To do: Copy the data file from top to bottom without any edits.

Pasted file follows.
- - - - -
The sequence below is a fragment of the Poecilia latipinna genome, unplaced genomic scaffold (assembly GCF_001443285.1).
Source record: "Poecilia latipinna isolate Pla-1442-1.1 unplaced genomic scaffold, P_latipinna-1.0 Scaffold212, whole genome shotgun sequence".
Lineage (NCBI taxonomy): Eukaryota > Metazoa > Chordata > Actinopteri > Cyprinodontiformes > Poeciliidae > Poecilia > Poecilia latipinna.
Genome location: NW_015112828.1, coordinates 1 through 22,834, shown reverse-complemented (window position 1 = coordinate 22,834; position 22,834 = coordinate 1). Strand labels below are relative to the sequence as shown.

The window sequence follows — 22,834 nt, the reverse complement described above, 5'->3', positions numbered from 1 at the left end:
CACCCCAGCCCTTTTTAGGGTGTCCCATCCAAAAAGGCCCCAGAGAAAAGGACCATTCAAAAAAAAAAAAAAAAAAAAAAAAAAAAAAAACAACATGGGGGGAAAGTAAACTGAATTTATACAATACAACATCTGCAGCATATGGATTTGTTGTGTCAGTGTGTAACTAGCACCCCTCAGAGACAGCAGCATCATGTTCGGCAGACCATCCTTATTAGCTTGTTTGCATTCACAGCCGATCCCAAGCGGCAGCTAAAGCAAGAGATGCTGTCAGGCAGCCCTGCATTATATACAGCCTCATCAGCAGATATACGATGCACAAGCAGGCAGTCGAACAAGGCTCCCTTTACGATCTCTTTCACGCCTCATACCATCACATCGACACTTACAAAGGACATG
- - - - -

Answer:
The sequence below is a fragment of the Poecilia latipinna genome, unplaced genomic scaffold (assembly GCF_001443285.1).
Source record: "Poecilia latipinna isolate Pla-1442-1.1 unplaced genomic scaffold, P_latipinna-1.0 Scaffold212, whole genome shotgun sequence".
Lineage (NCBI taxonomy): Eukaryota > Metazoa > Chordata > Actinopteri > Cyprinodontiformes > Poeciliidae > Poecilia > Poecilia latipinna.
Genome location: NW_015112828.1, coordinates 1 through 22,834, shown reverse-complemented (window position 1 = coordinate 22,834; position 22,834 = coordinate 1). Strand labels below are relative to the sequence as shown.

The window sequence follows — 22,834 nt, the reverse complement described above, 5'->3', positions numbered from 1 at the left end:
CACCCCAGCCCTTTTTAGGGTGTCCCATCCAAAAAGGCCCCAGAGAAAAGGACCATTCAAAAAAAAAAAAAAAAAAAAAAAAAAAAAAAACAACATGGGGGGAAAGTAAACTGAATTTATACAATACAACATCTGCAGCATATGGATTTGTTGTGTCAGTGTGTAACTAGCACCCCTCAGAGACAGCAGCATCATGTTCGGCAGACCATCCTTATTAGCTTGTTTGCATTCACAGCCGATCCCAAGCGGCAGCTAAAGCAAGAGATGCTGTCAGGCAGCCCTGCATTATATACAGCCTCATCAGCAGATATACGATGCACAAGCAGGCAGTCGAACAAGGCTCCCTTTACGATCTCTTTCACGCCTCATACCATCACATCGACACTTACAAAGGACATG